Reference surface 76 is placed approximately mid-way between the lens group which contains reflecting lens elements 58, 62, and 66, and the lens group which contains reflecting lens elements 60 and 64. The central rays 82, 86, 90, and 94 intersect this reference surface at points 106, 108, 110, and 112, respectively. In FIG. 9B, the five lens elements described in FIG. 9A are retained with lens elements 60 and 64 being repositioned as elements 60′ and 64′, respectively; and, reference surface 76 is replaced with plane mirror 76′ so that the four light beams represented by central rays 106, 108,110 and 112 are reflected back toward and just below the group of three reflecting lenses 58, 62, and 66. In FIG. 9B, like reference characters represent like elements. The reflecting lens elements 60 and 64 are rotated to continue to generally face mirror 106′ and become lens elements 60′ and 64′. With the introduction of mirror surface 106′, the beam is effectively folded nearly back on itself so that the group of reflecting lens elements having elements 60′ and 64′, is positioned just below and approximately adjacent to the group of reflecting lens elements having elements 58′, 62′, and 66′. With the configuration depicted in FIG. 9B, the array of reflecting mirrors may be molded in a common part 14A and this assembly may include features to key it to a printed circuit board on which the light source 52′ and the detecting element 54′ may be mounted and registered in their proper positions. A structure to hold and position the array of reflecting lens elements 14A and the planar mirror 76′ can be configured to maintain accurate positioning of the mirror 76′ relative to array 14A and can be configured to also include a bug screen and features to provide selective light shielding and to enhance airflow patterns provide adequate response times to smoke buildup.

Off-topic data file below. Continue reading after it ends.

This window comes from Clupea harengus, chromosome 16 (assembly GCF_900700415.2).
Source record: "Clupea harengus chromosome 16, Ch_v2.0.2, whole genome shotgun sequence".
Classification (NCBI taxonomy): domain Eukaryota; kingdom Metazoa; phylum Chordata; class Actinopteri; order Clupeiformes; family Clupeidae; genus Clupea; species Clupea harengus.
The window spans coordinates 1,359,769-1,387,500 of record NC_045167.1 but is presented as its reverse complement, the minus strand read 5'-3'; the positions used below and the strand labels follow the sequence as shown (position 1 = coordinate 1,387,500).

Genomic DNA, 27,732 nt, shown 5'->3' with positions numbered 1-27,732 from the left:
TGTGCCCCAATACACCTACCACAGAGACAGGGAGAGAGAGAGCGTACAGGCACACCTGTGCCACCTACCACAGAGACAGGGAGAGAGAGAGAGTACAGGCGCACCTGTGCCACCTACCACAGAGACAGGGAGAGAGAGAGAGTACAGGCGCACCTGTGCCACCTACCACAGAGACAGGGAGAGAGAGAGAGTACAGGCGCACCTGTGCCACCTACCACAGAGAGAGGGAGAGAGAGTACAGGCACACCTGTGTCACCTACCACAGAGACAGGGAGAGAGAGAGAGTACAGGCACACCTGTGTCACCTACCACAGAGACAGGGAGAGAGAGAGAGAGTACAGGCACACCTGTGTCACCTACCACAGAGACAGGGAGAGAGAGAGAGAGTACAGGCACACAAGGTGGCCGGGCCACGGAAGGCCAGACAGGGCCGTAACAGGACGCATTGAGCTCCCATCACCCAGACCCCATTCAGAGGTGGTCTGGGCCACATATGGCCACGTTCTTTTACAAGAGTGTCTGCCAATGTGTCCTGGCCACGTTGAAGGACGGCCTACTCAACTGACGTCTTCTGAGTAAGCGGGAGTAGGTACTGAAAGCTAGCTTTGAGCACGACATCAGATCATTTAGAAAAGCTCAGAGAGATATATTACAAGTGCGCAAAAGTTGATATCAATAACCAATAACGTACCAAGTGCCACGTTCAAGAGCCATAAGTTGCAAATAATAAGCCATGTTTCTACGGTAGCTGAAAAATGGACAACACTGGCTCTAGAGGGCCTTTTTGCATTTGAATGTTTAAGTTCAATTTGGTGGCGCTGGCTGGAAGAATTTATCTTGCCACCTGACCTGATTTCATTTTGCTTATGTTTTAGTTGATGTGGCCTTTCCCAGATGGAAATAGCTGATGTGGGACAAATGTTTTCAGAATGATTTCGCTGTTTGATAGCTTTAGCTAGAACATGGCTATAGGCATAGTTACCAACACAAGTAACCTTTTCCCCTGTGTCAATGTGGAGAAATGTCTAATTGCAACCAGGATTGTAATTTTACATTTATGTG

The optical assembly of FIG. 9B preserves nearly all of the features described in the optical system of FIG. 9A, while approximately halving the longer dimension of the space needed to provide a given beam length and also providing for a structure in which all of the substantially non-planar lens elements are arranged in a compact array which may be conveniently provided as a unitary molded part.

Exemplary emitters are disclosed in commonly assigned U.S. Pat. No. 5,803,579 entitled “ILLUMINATOR ASSEMBLY INCORPORATING LIGHT EMITTING DIODES,” U.S. Pat. No. 6,335,548 entitled “SEMICONDUCTOR RADIATION EMITTER PACKAGE,” U.S. Pat. No. 6,521,916 entitled “RADIATION EMITTER DEVICE HAVING AN ENCAPSULANT WITH DIFFERENT ZONES OF THERMAL CONDUCTIVITY,” U.S. Pat. No. 6,550,949 entitled “SYSTEMS AND COMPONENTS FOR ENHANCING REAR VISION FROM A VEHICLE,” U.S. Patent Application Publication No. 2003/0156425 entitled “LIGHT EMITTING ASSEMBLY,” U.S. Patent Application Publication No. 2004/0239243 entitled “LIGHT EMITTING ASSEMBLY,” all of which the entire disclosures are hereby incorporated herein by reference. Exemplary receivers are disclosed in commonly assigned U.S. Pat. No. 6,313,457 entitled “MOISTURE DETECTING SYSTEM USING SEMICONDUCTOR LIGHT SENSOR WITH INTEGRAL CHARGE COLLECTION,” U.S. Pat. No. 6,359,274 entitled “PHOTODIODE LIGHT SENSOR,” U.S. Pat. No. 6,469,291 entitled “MOISTURE DETECTING SYSTEM USING SEMICONDUCTOR LIGHT SENSOR WITH INTEGRAL CHARGE COLLECTION,” U.S. Pat. No. 6,679,608 entitled “SENSOR DEVICE HAVING AN INTEGRAL ANAMORPHIC LENS,” and U.S. Pat. No. 6,831,268 entitled “SENSOR CONFIGURATION FOR SUBSTANTIAL SPACING FROM A SMALL APERTURE,” all of which the entire disclosures are hereby incorporated herein by reference.